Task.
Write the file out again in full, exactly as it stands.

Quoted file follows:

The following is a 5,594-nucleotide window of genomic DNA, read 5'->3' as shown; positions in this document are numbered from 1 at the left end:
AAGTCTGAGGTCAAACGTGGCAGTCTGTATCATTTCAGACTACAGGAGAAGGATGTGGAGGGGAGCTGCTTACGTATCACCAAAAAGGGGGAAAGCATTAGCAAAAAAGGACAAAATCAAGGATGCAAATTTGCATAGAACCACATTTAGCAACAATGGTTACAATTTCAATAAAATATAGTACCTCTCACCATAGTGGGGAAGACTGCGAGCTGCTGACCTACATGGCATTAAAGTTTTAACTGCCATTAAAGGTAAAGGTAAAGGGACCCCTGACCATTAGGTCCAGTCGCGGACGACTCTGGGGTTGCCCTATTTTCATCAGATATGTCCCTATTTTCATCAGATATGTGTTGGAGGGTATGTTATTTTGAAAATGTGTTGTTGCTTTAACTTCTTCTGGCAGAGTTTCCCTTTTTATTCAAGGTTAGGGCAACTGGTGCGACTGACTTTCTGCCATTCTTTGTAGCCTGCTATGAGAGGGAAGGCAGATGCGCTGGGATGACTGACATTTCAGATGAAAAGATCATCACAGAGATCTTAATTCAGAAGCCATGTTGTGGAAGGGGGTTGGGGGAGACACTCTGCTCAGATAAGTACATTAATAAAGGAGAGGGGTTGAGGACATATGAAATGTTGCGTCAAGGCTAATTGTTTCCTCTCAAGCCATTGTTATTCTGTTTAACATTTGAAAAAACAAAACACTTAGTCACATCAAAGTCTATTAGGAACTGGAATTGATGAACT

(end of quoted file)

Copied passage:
The following is a 5,594-nucleotide window of genomic DNA, read 5'->3' as shown; positions in this document are numbered from 1 at the left end:
AAGTCTGAGGTCAAACGTGGCAGTCTGTATCATTTCAGACTACAGGAGAAGGATGTGGAGGGGAGCTGCTTACGTATCACCAAAAAGGGGGAAAGCATTAGCAAAAAAGGACAAAATCAAGGATGCAAATTTGCATAGAACCACATTTAGCAACAATGGTTACAATTTCAATAAAATATAGTACCTCTCACCATAGTGGGGAAGACTGCGAGCTGCTGACCTACATGGCATTAAAGTTTTAACTGCCATTAAAGGTAAAGGTAAAGGGACCCCTGACCATTAGGTCCAGTCGCGGACGACTCTGGGGTTGCCCTATTTTCATCAGATATGTCCCTATTTTCATCAGATATGTGTTGGAGGGTATGTTATTTTGAAAATGTGTTGTTGCTTTAACTTCTTCTGGCAGAGTTTCCCTTTTTATTCAAGGTTAGGGCAACTGGTGCGACTGACTTTCTGCCATTCTTTGTAGCCTGCTATGAGAGGGAAGGCAGATGCGCTGGGATGACTGACATTTCAGATGAAAAGATCATCACAGAGATCTTAATTCAGAAGCCATGTTGTGGAAGGGGGTTGGGGGAGACACTCTGCTCAGATAAGTACATTAATAAAGGAGAGGGGTTGAGGACATATGAAATGTTGCGTCAAGGCTAATTGTTTCCTCTCAAGCCATTGTTATTCTGTTTAACATTTGAAAAAACAAAACACTTAGTCACATCAAAGTCTATTAGGAACTGGAATTGATGAACT